WASHINGTON – The solution to reaching the youth lies within the church, the family and each person, said a group of evangelical leaders grappling to understand what needs to be done to avoid another Virginia Tech shooting.
For many of the Christian leaders – parents themselves of college students – the story of the 23-year-old gunman's shooting spree was not just someone else's story. In some sense, they said looking at their children and the younger generation they could relate to the isolation and hopelessness expressed by gunman Seung-Hui Cho.
"I have three kids, two of them in college. I certainly thought about them when I heard what had happen at Virginia Tech," shared Dr. Barrett Duke, the vice president of the Southern Baptist Convention's Ethics & Religious Liberty Commission, at a press conference this week.
He pointed out that the culture and music of the younger generation is vastly different than the music he grew up with in the 1950s and '60s. Instead of music mostly about having fun and hope of changing the world into a better place, today's music is often times about despair and hopelessness.
"The likelihood that you don't change anything and you just kind of exist – that is the way that so many of these kids feel today," observed Duke. "They are just not sure that anything can change…. so I think kids today are growing up much more cynical, much more skeptical and much less hopeful than we did in the turbulent and insane '60s and 70s."
The Baptist leader emphasized that the church must understand the culture that the younger generation is growing up in and quickly adapt methods that can deliver the Gospel message to them in a relevant way.
"Their entire culture is different. They relate to people differently. They relate to truth claim differently yet we keep inviting them to church but we are still doing church and presenting truth like we did in the '50s and '60s," said Duke.
"I think [that it is] absolutely crucial that the church stop telling teenagers to get where it is and begin to identify where the kids are and begin to develop and craft ministries that speak specifically to the life situations and the thoughts and thinking patterns that today's youth have," he declared. "If we don't we will continue to see the youth leave the church and consider them irrelevant and we will continually see our culture decay."
A strong family unit was the answer posed by the Rev. Young Hwan Kim, president of Asian Clergy Association of the United Methodist Church in Virginia. His son, who is currently studying in Korea, had also attended Virginia Tech University and was a Resident Assistant (R.A.) at the same dormitory that Cho launched his first attack.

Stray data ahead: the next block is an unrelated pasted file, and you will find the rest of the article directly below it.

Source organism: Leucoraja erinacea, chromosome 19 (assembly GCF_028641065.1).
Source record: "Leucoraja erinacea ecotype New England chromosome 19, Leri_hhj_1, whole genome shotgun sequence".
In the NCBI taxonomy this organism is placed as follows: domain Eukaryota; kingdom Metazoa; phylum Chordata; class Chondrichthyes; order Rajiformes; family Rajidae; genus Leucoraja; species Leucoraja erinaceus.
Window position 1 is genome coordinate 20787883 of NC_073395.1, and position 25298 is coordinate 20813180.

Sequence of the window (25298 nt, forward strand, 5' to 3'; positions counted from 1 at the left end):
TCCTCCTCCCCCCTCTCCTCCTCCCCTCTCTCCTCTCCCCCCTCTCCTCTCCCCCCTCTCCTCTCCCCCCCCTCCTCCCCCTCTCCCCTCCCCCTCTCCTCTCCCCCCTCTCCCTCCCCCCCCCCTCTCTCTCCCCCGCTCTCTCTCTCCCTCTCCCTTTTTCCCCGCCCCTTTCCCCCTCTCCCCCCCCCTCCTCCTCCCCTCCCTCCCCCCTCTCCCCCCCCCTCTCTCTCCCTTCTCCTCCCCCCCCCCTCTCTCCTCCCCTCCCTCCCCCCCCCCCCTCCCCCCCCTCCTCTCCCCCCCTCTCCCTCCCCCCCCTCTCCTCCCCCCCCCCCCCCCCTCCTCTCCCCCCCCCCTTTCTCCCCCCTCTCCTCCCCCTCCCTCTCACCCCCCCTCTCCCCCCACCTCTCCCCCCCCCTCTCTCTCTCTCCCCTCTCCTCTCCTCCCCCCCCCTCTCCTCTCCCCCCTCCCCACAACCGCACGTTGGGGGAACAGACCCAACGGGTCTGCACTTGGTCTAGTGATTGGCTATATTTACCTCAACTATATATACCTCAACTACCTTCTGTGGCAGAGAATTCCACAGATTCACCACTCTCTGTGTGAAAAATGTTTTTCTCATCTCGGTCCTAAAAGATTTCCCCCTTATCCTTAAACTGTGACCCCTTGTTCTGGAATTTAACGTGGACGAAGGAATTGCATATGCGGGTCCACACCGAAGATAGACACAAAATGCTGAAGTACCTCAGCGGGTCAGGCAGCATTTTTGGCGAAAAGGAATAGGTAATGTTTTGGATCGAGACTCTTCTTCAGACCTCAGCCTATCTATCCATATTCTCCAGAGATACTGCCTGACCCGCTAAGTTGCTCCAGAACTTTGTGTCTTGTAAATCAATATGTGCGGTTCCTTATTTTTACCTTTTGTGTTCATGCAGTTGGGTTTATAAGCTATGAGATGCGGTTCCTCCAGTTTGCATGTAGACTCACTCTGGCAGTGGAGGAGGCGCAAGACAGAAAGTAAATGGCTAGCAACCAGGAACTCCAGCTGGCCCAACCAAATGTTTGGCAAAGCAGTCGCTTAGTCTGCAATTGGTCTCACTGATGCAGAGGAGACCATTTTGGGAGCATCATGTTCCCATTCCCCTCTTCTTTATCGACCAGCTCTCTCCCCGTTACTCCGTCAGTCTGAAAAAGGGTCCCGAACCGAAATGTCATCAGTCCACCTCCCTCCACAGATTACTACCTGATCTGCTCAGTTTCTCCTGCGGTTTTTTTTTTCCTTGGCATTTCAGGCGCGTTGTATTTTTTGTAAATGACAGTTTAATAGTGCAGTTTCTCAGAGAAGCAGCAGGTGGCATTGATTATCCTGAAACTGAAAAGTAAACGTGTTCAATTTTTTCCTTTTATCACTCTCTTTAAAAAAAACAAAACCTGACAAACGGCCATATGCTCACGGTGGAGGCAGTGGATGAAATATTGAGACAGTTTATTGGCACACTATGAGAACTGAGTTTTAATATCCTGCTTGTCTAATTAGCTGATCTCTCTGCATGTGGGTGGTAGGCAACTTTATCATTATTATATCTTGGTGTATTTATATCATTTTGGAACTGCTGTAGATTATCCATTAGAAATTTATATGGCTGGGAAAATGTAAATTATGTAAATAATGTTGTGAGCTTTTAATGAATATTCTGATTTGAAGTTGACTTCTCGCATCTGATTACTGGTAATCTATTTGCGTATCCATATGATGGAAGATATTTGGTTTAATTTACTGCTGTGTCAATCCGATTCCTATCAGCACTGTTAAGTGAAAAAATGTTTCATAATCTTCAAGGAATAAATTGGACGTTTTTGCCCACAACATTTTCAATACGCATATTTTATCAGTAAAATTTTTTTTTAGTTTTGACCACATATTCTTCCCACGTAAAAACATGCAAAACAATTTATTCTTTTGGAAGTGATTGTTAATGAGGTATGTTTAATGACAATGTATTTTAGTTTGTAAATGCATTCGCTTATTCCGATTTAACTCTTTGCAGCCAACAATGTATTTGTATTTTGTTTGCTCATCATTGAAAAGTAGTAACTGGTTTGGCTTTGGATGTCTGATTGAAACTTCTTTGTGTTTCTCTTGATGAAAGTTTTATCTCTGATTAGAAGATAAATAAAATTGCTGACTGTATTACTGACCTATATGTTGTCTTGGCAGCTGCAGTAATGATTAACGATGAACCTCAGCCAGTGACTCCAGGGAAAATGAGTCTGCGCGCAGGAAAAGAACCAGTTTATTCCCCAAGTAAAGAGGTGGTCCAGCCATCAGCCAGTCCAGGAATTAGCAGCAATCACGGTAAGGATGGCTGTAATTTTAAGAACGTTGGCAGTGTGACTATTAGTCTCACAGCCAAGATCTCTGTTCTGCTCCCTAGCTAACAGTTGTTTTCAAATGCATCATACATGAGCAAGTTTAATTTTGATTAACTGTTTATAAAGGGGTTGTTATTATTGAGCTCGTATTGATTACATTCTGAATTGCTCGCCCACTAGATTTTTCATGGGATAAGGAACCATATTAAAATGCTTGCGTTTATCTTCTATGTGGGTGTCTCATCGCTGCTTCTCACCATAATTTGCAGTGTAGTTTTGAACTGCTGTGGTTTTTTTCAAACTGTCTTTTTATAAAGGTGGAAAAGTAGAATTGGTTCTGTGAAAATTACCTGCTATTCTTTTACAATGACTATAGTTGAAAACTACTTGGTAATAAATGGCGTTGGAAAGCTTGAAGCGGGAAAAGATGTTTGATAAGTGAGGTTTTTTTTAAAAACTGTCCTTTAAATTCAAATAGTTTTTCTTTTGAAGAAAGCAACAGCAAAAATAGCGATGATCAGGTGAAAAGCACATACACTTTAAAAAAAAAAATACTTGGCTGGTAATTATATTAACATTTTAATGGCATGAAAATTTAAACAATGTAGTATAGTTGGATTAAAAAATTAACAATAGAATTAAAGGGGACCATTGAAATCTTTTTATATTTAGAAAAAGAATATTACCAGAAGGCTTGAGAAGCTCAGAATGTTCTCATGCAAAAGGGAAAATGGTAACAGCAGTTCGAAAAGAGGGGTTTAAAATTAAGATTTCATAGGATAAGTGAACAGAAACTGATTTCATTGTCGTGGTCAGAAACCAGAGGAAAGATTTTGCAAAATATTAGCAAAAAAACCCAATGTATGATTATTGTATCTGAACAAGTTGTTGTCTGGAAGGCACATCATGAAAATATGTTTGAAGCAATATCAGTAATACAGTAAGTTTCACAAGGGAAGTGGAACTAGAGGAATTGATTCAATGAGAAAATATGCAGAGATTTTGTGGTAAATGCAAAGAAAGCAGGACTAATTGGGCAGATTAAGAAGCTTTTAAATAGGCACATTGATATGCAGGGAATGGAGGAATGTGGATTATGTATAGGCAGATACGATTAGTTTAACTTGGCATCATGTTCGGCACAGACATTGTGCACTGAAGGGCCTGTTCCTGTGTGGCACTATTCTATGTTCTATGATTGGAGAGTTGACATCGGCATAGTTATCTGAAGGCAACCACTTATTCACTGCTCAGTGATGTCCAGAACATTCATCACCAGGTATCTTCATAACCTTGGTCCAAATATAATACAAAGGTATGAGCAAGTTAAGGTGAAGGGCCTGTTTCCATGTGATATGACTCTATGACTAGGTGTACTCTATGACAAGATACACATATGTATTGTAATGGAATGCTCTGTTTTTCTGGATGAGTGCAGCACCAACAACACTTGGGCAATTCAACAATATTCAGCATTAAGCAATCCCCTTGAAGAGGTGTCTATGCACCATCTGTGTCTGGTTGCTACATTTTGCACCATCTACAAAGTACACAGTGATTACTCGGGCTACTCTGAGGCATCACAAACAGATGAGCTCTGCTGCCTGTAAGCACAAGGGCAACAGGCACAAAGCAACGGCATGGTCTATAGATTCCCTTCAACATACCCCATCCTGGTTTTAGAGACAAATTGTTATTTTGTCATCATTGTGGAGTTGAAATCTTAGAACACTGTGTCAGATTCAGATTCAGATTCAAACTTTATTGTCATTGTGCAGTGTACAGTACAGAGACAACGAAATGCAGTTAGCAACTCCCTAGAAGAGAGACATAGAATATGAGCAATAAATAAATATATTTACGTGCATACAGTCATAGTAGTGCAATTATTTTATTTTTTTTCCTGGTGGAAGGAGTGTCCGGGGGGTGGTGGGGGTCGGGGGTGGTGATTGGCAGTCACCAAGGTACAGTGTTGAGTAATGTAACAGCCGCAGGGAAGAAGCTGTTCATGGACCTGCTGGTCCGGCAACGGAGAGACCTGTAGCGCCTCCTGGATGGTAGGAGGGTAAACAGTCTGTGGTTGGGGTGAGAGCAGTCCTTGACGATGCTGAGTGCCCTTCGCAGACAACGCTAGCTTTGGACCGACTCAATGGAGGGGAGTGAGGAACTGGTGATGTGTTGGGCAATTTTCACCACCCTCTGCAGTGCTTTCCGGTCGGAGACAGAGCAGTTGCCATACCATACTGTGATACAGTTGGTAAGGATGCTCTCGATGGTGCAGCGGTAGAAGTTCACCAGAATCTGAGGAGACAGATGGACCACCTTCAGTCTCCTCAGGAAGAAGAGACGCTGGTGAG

An emotional Kim looked towards the family to set a good example and engage their children in a Christian life. The Korean pastor said parents have to practice what they believe, especially teachings such as loving your neighbor.
"When children do not see from their parents the real Christian life there is no way, no place they can learn how they can practice Christian life," said Kim. "So I think parents and adults need to make sure whether we really live Christian lives or are we just sort of hypocrites."
However, for Dr. Janice Shaw Crouse – director and senior fellow of The Beverly LaHaye Institute at Concerned Women for America – even on an individual basis people can make a change and impact the youth.
She noted that adults often limit themselves from speaking to the youth because of their own insecurities. However, adults must move past their fears and seek opportunities to share and connect with the youth.
"One of the sad things I think about our contemporary culture is that we have come to worship youth so much that too often our young people have only each other to turn to to share their mutual woes," commented Crouse. "Instead, we as the older generation ought to offer them the wisdom of what we've seen as we have gone through our valleys and we have suffered the pain that have been part of our lives."
Crouse said that many times adults haven't sought platforms to present the truth to the younger generation and have consequentially left the youth with only the "myths of a postmodern culture."
Wednesday's evangelical gathering was organized by the Rev. Richard Cizik, vice president for governmental affairs at the National Association of Evangelicals, in response to the Virginia Tech shootings that left 33 people dead Monday, including the gunman. Other speakers included the Rev. Lt. Colonel Barry Swanson, national chief secretary of The Salvation Army; Bishop Harry Jackson, president of High Impact Leadership Coalition; the Rev. Geoff Tunnicliffe, president of the World Evangelical Alliance (WEA); and Marion Kim, press secretary for the WEA.